Tuesday, September 11, 2012

On Losing Everything.

The day after posting on Facebook that I have recently lost my house keys, mail keys, driver's license and credit cards (wallet), my soccer cleats and my favorite black boots...I somehow managed to lose my car keys in Smith's.

After about thirty minutes of searching and one ba-jillion promises to God that I would stop eating the brownies on our counter and instead eat the fiber one bars that are only 90 calories and much better for me if He would just help me find my keys, a kind person turned them in to the front desk.


I just couldn't imagine calling Cj and telling him I lost the only remaining key (of any kind) we have to our name. Also it was getting really awkward following the customer service lady around and trying to make small talk while I was dying a little bit inside.

It has been a few weeks of not only losing everything but forgetting everything, breaking everything and just...messing things up. Ever have weeks like that?After I loaded my groceries I sat in my car and cried a little because, well, seriously??? What is wrong with me??


Tonight at dinner Cj and I were talking about why I have been so absent-minded lately and I decided that it was probably God telling me that I am a lost cause and that I should quit all major responsibilities in my life and just stay home and watch Jeopardy.

Seeing as how I am pretty good at Jeopardy and second-as-good at Wheel of Fortune (which happens to air right afterward) it seemed like a pretty logical reason to me.

Someone has to be the Jeopardy person. It might as well be me.

I told a friend this plan and she said this: "God does not create lost causes. It would be awful to believe that your only lot in life was to do nothing of importance."

And I thought about it for a while, and while her answer was really sweet I decided "not really."

Because I really like the new pillows we have on our couch and I'm especially fond of sewing and/or when the category on Jeopardy has anything to do with the TV show 30 Rock (which has only happened once but I'll be darned if I didn't get every single answer right.)

Now, I don't mean for this blog post to take a dramatic turn but I can just feel it happening and I'm going to go with it. Because somewhere in the middle of my wallowing-in-self-pity and Final Jeopardy I learned that the levvy in my hometown of Santa Clara, UT broke, seriously damaging 25-30 homes and small businesses.

This has happened to us before. Flooding, that is.

 In 2005 my town flooded enough for me to watch dozens of homes literally wash away in a raging river. I remember staying up through the night on "flood watch" with my friends, as we sat at the edge of a cul-de-sac and radioed in as more pieces of our town broke off and fell in.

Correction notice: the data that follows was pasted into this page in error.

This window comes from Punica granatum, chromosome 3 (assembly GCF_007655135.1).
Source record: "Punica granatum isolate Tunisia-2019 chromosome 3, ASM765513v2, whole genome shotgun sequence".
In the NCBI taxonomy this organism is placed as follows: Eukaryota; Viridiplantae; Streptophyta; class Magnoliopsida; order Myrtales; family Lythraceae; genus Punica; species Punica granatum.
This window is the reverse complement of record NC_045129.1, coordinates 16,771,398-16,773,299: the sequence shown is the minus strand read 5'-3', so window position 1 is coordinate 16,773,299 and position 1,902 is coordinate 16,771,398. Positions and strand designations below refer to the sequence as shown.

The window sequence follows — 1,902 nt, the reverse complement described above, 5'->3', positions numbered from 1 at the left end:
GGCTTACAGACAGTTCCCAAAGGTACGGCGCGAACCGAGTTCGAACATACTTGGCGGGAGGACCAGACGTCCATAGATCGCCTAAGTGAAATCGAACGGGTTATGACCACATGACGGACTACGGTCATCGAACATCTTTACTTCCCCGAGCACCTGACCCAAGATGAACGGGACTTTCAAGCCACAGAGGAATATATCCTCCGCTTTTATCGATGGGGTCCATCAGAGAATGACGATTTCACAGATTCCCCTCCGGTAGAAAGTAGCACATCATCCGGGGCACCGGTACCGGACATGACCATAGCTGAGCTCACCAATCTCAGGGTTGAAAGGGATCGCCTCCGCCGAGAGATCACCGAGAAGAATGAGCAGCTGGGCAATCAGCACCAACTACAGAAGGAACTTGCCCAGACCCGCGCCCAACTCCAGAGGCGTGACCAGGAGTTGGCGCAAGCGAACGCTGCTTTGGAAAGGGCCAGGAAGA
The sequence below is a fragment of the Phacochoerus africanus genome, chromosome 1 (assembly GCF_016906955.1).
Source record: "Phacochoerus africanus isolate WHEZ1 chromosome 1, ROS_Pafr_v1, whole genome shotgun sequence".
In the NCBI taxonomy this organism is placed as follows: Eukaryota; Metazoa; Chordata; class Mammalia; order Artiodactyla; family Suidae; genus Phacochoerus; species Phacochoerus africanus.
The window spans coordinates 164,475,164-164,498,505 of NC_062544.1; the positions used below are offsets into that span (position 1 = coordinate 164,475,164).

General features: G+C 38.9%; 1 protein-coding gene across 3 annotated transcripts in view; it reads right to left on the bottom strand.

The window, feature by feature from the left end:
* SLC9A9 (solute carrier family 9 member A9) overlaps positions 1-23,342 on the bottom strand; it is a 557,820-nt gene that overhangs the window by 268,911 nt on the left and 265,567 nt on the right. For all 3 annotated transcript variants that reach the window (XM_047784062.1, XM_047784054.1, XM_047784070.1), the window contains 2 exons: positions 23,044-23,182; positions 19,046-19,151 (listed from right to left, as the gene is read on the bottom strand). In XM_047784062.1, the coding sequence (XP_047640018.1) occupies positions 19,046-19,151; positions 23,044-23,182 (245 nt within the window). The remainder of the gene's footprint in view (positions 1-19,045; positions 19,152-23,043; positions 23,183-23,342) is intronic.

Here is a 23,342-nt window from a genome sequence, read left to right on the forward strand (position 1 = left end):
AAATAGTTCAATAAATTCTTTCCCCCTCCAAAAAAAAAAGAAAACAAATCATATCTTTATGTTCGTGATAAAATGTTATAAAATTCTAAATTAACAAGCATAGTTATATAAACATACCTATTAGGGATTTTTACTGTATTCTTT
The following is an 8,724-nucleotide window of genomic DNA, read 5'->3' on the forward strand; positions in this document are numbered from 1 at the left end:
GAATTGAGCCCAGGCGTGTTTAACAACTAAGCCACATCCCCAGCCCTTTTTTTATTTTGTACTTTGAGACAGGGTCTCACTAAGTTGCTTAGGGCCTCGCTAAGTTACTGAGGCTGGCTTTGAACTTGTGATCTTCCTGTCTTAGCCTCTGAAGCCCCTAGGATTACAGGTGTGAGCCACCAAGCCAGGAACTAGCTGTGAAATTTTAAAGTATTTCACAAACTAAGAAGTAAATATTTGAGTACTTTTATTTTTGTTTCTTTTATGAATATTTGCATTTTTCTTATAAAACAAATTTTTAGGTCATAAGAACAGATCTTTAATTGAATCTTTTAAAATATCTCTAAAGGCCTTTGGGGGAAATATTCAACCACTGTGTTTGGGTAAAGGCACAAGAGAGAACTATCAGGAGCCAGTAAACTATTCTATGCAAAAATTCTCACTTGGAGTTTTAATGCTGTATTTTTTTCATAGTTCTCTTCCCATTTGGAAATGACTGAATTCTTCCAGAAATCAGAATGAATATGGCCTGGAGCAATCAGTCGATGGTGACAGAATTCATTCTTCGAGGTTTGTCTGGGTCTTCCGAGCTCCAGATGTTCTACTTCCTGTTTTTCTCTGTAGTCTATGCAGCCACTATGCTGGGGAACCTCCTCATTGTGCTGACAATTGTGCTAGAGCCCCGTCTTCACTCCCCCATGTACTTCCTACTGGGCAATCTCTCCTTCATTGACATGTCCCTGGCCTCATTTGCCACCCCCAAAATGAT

This experience taught me that losing a home is tragic. I know it seems obvious when I write it out like that, but I think before that I always equated tragedy with only death.

But this. This was tragic. It was tragic when my close friend and advisor lost all of his family pictures and childhood memories to the flood. Tragic when our family friends lost their new home that was scheduled to be finished in less than two weeks after years of building. And now, it is tragic again to hear of friends and neighbors who have lost their businesses and possessions to a natural disaster that you never imagine will happen in your dry desert.

Your home is a part of your family, so is your hometown. And, just like in 2005, the thing that can be done is to get off your couch (and turn off the TV) and help. Use your hands. Use your kindness. That is what you do when something awful happens. Only I am here, and they are there, which is hard. It's hard not to be there for your people when something tragic happens.

I don't know how this silly post turned into me sharing my heartfelt feelings about the home and the people I love. Sometimes writing takes you places you didn't plan on being.

What I do know is that the past two weeks I have felt like my own levvy was knocked down. Like I have been my own personal flash flood, destroying everything in my life. What can I do? Sometimes, it rains. And sometimes, it rains so hard that a giant wall of water takes down your favorite gas station.

And so, I've decided. I'm going to stop being the flood and start being...not the flood. And I'm going to do that by remembering cheesy and relevant ideas like this:

Even if I have lost all major items that help my life to function, I have in no ways lost everything. Today was a reminder that it could always be worse. That I really don't have it that bad.

Praying for Santa Clara, praying for America. And you, my friends, can too.



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